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IContractBehavior Interface

Implements methods that can be used to extend run-time behavior for a contract in either a service or client application.

Namespace:  System.ServiceModel.Description
Assembly:  System.ServiceModel (in System.ServiceModel.dll)

public interface IContractBehavior

Implement the IContractBehavior interface to modify, examine, or extend some aspect of contract-wide execution at the application level. Unlike IServiceBehavior and IEndpointBehavior objects, IContractBehavior objects cannot be added to the runtime using an application configuration file; they can only be added programmatically or using an attribute.

For more information about choosing between service, endpoint, and contract behaviors, see Attaching Extensions Using Behaviors.

  • Use the AddBindingParameters method to provide binding elements with custom data to support the behavior.

  • Use the ApplyClientBehavior method to modify, examine, or insert extensions to a contract in a client application.

  • Use the ApplyDispatchBehavior method to modify, examine, or insert extensions to a contract in a service application.

  • Use the Validate method to ensure that a contract can support a particular feature.

IContractBehavior objects can make use of any of these methods, but often only one is important; in such cases, the unused methods can return without any value.

NoteNote:

All of the IContractBehavior methods pass System.ServiceModel.Description.ContractDescription and System.ServiceModel.Description.ServiceEndpoint as parameters. These parameters are for examination; if you modify the objects the execution behavior is undefined.

IContractBehavior types can be used on either the service or the client, or both. To perform a customization task on the service, the IContractBehavior object must be added to the Behaviors property prior to the construction of the service runtime, which occurs when the ICommunicationObject.Open method is called on the System.ServiceModel.ServiceHost object. There are two ways to do this.

The first method is to programmatically add the custom contract behavior to the Behaviors property prior to the point when the ICommunicationObject.Open method is called on the System.ServiceModel.ServiceHost object. When applied this way, the behavior is applied for all messages flowing through that contract on any endpoint.

NoteNote:

The behavior is applied to all contracts of the same type. For example, if you programmatically add the same contract type to more than one endpoint, the behavior modifies all endpoints that refer to the same contract object.

The second method is to create a custom attribute that implements IContractBehavior and apply that to:

  • A contract interface. In this case, the behavior is applied to all contracts of that type in any endpoint.

  • A service class. In this case, the behavior is applied to all endpoints regardless of contract.

  • A callback class. In this case, the behavior is applied to the duplex client's endpoint.

The behavior of the second approach varies slightly if the custom attribute also implements System.ServiceModel.Description.IContractBehaviorAttribute. In this case, the behavior is as follows:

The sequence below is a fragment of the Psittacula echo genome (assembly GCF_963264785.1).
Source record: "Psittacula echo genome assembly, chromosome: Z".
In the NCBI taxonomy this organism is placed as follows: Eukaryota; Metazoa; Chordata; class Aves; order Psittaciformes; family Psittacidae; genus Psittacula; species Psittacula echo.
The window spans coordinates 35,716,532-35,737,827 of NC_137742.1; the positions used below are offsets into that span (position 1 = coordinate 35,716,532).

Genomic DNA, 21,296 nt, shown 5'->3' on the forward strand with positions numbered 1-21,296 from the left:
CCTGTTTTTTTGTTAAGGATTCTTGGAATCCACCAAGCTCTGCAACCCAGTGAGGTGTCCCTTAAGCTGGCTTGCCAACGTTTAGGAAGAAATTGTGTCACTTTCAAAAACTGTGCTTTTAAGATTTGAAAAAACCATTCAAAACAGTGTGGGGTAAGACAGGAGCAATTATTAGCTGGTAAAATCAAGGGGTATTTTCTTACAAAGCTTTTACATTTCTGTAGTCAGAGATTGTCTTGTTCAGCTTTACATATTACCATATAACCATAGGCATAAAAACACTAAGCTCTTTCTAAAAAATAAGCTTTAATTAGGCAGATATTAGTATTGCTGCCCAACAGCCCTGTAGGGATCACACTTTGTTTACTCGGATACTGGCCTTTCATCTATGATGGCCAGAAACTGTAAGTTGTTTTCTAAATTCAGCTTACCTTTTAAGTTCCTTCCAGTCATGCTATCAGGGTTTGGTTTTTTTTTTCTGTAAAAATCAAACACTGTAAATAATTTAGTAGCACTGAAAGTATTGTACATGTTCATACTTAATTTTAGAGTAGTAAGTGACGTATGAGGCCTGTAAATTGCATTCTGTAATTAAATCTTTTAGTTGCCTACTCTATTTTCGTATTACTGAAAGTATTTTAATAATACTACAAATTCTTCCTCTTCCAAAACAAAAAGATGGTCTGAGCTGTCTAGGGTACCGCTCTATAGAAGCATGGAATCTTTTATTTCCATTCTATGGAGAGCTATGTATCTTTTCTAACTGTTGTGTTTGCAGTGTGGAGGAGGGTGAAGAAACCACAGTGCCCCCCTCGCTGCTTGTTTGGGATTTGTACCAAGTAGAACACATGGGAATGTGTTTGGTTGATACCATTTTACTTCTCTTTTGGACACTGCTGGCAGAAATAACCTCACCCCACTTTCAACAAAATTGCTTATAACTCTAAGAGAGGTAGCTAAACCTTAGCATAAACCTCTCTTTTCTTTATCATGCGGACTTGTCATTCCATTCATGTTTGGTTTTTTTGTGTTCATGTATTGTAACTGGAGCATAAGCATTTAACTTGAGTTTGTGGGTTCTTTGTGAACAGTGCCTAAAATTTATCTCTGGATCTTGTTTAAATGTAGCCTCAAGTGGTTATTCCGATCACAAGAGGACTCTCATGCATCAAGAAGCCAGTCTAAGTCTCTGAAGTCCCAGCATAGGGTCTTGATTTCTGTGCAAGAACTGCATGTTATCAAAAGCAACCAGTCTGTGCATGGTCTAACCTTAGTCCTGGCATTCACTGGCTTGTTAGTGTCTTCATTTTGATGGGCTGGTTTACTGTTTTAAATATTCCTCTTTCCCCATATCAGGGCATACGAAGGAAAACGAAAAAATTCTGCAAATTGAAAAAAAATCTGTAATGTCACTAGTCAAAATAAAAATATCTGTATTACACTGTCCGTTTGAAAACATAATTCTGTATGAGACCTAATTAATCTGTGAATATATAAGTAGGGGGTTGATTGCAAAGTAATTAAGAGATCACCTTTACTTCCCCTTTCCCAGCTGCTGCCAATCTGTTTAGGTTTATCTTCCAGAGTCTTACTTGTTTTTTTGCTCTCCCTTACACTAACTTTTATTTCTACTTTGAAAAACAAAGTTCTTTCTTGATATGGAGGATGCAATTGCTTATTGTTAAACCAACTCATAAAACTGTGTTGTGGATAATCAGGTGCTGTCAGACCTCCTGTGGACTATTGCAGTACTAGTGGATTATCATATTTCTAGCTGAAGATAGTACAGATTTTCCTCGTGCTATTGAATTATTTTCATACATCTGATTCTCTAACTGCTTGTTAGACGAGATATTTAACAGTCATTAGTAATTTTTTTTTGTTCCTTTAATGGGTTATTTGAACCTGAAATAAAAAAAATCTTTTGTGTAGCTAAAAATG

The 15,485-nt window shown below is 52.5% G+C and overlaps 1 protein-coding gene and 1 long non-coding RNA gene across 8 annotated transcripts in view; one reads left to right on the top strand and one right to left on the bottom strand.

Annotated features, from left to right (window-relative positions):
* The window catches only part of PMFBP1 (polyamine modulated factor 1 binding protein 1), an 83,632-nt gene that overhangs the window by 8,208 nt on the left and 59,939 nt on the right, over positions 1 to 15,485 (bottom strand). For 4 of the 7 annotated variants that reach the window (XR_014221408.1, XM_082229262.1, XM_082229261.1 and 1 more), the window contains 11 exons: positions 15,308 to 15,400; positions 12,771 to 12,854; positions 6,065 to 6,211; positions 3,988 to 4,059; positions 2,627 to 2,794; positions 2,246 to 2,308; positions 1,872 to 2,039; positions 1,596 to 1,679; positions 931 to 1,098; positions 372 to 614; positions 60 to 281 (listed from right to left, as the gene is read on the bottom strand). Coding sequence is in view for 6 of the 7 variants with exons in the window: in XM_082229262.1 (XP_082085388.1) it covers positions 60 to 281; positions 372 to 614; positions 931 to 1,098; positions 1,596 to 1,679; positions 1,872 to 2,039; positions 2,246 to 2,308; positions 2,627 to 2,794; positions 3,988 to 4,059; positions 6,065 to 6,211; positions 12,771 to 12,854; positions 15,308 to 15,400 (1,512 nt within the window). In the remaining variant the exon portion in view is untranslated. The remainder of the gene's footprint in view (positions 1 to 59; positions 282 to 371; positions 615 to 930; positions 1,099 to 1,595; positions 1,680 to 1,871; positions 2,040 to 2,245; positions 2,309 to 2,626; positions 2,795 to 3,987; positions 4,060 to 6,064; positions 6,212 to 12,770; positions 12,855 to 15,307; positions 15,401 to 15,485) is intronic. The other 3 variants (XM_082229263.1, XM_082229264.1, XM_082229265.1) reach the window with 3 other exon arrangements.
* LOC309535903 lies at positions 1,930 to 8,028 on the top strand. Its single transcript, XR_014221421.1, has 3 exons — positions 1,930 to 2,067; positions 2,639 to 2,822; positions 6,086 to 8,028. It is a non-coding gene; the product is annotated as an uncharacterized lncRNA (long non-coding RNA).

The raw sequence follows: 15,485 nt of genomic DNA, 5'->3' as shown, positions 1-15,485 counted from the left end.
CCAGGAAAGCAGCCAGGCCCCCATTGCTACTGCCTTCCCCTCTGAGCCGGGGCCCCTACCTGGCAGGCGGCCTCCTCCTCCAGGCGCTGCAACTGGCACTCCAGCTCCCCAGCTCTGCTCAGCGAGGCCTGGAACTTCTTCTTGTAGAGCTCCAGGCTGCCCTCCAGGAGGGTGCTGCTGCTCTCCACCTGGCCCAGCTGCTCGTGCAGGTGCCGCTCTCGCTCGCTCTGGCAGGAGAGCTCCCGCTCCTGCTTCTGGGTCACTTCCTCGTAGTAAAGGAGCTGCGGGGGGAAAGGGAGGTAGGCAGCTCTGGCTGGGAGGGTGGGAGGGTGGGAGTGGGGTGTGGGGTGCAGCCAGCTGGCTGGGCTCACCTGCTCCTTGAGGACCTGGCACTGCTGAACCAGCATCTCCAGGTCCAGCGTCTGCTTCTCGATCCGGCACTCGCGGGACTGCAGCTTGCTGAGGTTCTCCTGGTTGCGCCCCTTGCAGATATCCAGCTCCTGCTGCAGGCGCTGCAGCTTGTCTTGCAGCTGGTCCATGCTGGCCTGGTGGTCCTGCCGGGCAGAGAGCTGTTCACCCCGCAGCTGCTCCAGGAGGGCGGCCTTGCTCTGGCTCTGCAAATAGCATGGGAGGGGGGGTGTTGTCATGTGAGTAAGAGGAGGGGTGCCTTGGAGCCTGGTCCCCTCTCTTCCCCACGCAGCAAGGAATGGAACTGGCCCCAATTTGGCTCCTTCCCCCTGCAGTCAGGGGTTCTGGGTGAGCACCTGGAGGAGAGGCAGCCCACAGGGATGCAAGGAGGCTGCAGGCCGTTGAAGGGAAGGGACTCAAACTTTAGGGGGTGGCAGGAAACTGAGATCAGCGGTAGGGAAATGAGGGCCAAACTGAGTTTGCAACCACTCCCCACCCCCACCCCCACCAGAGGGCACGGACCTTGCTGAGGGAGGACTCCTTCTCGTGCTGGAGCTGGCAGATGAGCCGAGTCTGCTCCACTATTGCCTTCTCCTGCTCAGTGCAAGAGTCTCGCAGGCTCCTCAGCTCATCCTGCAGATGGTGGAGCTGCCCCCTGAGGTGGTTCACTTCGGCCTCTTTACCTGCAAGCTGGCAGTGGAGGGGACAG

To perform the customization task on the client for which it is intended, the IContractBehavior object must be added to the Behaviors property prior to the construction of the client runtime, which occurs when ChannelFactory<TChannel>.CreateChannel is called. There are two ways to do this:

For more information on programmatically adding IContractBehavior types to either the client or service application, see Attaching Extensions Using Behaviors.

The following code example assumes a custom IInstanceProvider implementation called ObjectProviderBehavior that provides a "singleton" behavior; it always returns the same service instance and does not recycle it.

To insert the instance provider customization, the example shows how to implement a custom attribute (SingletonBehaviorAttribute) that implements IContractBehavior to insert the custom service instance provider. It also implements IContractBehaviorAttribute, which binds its use to the ISampleService contract.

public class SingletonBehaviorAttribute : Attribute, IContractBehaviorAttribute, IContractBehavior
{

  #region IContractBehaviorAttribute Members

  public Type TargetContract
  {
    get { return typeof(ISampleService); }
  }

  #endregion

  #region IContractBehavior Members

  public void AddBindingParameters(ContractDescription description, ServiceEndpoint endpoint, System.ServiceModel.Channels.BindingParameterCollection parameters)
  {
    return;
  }

  public void ApplyClientBehavior(ContractDescription description, ServiceEndpoint endpoint, ClientRuntime clientRuntime)
  {
    return;
  }

  public void ApplyDispatchBehavior(ContractDescription description, ServiceEndpoint endpoint, DispatchRuntime dispatch)
  {
    dispatch.InstanceProvider = new ObjectProviderBehavior("Custom ObjectProviderBehavior constructor.");
  }

  public void Validate(ContractDescription description, ServiceEndpoint endpoint)
  {
    return;
  }

  #endregion
}

Windows 7, Windows Vista, Windows XP SP2, Windows Server 2008 R2, Windows Server 2008, Windows Server 2003

The .NET Framework and .NET Compact Framework do not support all versions of every platform. For a list of the supported versions, see .NET Framework System Requirements.

.NET Framework

Supported in: 3.5, 3.0

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